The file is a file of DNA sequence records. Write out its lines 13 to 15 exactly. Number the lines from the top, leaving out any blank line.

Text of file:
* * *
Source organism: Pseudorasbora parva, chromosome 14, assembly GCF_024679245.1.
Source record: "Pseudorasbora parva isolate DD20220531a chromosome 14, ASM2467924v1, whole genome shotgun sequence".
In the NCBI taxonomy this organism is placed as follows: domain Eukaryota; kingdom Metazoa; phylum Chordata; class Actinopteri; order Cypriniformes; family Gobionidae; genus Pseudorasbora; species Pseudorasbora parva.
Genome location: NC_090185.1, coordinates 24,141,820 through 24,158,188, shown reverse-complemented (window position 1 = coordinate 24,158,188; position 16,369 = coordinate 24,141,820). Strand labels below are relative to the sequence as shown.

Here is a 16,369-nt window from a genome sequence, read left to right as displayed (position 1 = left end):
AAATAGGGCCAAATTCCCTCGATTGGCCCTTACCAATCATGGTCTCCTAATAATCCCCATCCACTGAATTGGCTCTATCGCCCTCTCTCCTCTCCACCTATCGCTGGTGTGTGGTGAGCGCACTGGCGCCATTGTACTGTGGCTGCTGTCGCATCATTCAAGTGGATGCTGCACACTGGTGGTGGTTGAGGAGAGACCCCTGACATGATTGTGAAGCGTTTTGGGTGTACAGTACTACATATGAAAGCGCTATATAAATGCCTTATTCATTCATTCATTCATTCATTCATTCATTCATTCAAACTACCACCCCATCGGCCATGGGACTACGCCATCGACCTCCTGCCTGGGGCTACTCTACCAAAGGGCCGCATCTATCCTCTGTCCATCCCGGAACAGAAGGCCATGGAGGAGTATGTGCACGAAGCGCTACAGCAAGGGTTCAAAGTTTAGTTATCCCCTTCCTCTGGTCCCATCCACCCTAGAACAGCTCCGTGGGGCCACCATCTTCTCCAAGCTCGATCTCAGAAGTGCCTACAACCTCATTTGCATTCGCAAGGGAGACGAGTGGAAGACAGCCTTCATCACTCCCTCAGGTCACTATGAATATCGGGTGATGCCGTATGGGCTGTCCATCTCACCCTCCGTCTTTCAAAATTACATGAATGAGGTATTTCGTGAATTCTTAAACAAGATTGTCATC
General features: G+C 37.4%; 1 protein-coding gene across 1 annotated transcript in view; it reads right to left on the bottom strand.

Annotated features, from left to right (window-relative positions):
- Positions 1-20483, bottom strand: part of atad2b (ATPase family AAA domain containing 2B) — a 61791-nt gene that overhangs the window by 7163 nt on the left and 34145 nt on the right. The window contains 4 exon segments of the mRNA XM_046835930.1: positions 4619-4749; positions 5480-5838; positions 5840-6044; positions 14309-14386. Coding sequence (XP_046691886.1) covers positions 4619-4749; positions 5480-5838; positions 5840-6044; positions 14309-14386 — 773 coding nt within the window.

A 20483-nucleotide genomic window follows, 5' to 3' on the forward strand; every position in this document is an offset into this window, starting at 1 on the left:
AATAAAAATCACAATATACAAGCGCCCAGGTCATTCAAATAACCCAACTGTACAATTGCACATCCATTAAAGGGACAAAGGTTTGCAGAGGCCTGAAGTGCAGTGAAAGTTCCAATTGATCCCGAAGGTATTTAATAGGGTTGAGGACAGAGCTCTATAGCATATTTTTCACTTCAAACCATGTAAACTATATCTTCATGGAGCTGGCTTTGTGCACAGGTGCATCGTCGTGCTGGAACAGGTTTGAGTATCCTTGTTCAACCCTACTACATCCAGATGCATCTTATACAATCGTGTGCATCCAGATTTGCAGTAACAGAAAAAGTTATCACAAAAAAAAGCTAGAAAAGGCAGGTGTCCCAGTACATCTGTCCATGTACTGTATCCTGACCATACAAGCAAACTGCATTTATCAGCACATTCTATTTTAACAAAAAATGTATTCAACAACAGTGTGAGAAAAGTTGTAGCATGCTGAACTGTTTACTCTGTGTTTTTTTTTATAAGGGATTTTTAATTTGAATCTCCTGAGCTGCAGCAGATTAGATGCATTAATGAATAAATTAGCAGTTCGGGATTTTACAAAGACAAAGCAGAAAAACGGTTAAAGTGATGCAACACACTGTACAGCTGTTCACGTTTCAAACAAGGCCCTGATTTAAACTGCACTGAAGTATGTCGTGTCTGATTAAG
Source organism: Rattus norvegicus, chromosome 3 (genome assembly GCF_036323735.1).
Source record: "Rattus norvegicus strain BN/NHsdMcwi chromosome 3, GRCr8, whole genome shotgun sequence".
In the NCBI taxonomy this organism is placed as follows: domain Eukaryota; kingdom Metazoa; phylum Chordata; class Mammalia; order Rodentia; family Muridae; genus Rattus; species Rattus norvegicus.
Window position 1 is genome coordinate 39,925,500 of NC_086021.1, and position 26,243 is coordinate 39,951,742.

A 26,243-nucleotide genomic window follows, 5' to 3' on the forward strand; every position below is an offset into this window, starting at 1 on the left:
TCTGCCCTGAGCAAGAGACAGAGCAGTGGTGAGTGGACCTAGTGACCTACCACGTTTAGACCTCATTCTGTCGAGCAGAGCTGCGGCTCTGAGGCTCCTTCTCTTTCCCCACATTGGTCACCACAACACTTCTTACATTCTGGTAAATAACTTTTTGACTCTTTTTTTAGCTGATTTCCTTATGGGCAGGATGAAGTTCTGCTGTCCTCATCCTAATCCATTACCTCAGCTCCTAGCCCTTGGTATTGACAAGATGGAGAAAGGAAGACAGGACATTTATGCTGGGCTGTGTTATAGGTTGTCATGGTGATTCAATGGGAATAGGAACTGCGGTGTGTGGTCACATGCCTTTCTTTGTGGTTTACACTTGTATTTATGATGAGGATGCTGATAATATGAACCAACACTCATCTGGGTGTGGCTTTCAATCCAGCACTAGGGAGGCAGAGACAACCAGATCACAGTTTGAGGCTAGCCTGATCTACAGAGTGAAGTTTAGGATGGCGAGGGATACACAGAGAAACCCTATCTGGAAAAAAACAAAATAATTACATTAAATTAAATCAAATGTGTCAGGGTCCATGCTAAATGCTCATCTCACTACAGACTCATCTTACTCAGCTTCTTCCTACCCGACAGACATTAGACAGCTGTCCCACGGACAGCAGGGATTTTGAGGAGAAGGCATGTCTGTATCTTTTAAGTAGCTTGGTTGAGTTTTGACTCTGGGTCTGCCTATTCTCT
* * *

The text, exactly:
Source record: "Rattus norvegicus strain BN/NHsdMcwi chromosome 3, GRCr8, whole genome shotgun sequence".
In the NCBI taxonomy this organism is placed as follows: domain Eukaryota; kingdom Metazoa; phylum Chordata; class Mammalia; order Rodentia; family Muridae; genus Rattus; species Rattus norvegicus.
Window position 1 is genome coordinate 39,925,500 of NC_086021.1, and position 26,243 is coordinate 39,951,742.